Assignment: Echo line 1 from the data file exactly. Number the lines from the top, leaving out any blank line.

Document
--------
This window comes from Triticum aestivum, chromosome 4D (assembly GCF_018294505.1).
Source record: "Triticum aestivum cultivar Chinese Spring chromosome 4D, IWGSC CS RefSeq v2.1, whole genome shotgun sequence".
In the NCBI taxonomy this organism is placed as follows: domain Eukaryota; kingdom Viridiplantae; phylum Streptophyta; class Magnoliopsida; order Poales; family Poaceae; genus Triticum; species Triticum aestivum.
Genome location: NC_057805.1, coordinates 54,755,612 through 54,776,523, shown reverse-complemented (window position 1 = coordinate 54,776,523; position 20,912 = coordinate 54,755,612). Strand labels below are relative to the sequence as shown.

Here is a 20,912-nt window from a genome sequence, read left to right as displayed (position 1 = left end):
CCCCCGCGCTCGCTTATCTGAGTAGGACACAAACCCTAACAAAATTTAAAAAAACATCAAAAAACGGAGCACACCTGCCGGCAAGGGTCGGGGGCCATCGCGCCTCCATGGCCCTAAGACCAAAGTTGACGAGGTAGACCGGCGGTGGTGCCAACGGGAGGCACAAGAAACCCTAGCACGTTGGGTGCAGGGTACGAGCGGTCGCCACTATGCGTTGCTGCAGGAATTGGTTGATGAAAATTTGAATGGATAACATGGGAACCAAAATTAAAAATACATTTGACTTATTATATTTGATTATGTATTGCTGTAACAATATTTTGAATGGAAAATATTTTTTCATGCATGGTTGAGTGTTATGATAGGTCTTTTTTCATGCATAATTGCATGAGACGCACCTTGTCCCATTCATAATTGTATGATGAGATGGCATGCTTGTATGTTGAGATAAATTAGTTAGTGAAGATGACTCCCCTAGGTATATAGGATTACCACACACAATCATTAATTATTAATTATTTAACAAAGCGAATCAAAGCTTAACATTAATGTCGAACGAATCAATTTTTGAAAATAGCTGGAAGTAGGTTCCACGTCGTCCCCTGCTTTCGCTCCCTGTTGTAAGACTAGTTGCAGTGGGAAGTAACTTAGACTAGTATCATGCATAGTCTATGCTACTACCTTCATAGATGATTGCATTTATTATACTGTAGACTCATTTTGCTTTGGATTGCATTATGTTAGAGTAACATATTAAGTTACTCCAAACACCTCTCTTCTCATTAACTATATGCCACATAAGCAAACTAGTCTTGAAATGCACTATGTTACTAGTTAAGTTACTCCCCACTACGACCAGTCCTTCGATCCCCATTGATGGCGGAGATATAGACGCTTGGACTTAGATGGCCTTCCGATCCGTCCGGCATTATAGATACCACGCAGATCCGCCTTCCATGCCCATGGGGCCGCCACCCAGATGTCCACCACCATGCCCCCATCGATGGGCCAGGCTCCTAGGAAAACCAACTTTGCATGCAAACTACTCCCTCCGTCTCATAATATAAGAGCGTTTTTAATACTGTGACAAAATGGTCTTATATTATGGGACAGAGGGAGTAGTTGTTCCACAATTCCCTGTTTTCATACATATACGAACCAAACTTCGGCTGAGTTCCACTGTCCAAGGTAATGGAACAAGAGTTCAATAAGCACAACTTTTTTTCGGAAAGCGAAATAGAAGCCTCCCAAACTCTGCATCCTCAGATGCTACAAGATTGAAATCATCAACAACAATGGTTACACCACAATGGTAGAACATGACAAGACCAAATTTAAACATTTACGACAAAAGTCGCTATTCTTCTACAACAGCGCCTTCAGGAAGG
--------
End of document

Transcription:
This window comes from Triticum aestivum, chromosome 4D (assembly GCF_018294505.1).